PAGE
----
Brian Switek in Laelaps:
The ability of our species to make and use tools clearly separated us from all other organisms, at least until it was discovered that chimpanzees, too, made and used tools. More than that, studies since the 1960's have confirmed that different populations of chimpanzees have distinctive tool cultures affected by the contingencies of their surroundings, and a recent study published two years ago in PNAS illustrates that these cultures of tool use among non-human primates stretch back at least 4,300 years.
Since September of 1979 primatologists have studied the wild chimpanzees of the Tai National Park in the western African nation of Côte d'Ivoire, and in this particular location the chimpanzees use a variety of tools. Among the most common tools are twigs used to get at different kinds of food (be it honey in a tree or the brains of a monkey they have killed), but the Tai chimps also frequently use stone hammers and anvils to crack open nuts. Naturally this process modifies the stones used in the process, and this made some researchers wonder whether chimpanzees might have an archaeological record all their own.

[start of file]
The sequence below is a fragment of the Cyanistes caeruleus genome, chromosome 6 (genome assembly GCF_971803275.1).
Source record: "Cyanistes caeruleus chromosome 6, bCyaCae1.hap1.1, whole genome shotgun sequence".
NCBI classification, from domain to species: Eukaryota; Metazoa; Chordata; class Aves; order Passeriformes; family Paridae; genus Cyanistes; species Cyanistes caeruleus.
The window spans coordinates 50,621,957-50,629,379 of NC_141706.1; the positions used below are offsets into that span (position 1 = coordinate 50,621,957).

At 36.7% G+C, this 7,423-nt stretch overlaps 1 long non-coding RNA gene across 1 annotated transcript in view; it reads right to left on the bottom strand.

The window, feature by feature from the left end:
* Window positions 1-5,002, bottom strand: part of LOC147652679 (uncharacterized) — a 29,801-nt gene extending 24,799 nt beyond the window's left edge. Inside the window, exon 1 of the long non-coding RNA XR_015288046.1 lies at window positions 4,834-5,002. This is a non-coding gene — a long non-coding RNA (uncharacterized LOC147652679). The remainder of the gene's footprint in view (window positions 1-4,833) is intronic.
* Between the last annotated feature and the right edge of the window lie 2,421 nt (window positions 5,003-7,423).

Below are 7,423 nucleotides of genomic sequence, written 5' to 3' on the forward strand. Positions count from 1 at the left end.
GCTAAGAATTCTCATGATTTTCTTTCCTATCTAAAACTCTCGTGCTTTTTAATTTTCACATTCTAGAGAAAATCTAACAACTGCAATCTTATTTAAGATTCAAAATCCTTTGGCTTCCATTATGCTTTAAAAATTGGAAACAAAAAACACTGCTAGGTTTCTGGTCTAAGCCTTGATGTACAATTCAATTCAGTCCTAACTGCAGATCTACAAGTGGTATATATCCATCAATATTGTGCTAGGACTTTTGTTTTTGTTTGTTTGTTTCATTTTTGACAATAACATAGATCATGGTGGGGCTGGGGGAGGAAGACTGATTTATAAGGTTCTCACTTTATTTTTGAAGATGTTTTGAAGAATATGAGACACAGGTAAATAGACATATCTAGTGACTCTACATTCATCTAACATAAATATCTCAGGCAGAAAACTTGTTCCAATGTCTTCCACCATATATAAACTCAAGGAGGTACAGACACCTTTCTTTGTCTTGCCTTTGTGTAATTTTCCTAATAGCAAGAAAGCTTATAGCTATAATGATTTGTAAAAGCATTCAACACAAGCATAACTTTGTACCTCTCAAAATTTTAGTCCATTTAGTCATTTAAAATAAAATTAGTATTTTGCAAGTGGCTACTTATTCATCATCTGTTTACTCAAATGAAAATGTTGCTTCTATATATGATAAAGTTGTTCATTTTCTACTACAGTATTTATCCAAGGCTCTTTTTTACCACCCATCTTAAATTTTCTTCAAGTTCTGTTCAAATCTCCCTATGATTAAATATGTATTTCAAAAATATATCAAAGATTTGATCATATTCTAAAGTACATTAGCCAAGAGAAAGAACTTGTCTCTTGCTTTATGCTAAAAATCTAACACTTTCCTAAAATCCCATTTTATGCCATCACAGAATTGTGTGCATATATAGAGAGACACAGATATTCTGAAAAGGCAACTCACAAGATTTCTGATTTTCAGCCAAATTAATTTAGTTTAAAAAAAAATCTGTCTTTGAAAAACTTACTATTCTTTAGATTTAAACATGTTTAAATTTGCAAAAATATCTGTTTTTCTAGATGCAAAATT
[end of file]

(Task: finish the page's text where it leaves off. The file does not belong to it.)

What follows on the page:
To find out, scientists Julio Mercader, Huw Barton, Jason Gillespie, Jack Harris, Steven Kuhn, Robert Tyler, and Christophe Boesch looked for signs of ancient chimpanzee sites within the Tai forest. They found three, all of which were within about 200 meters of each other in an area of the park still inhabited by chimpanzees and dated to a span of time between 4,300 years ago and 2,200 years ago. From these sites the researchers gathered a large collection of modified stones, most of which (206 pieces) came from a single site, but the question was whether they were truly looking at a chimpanzee-made assemblage or one that had been artificially made by flowing water.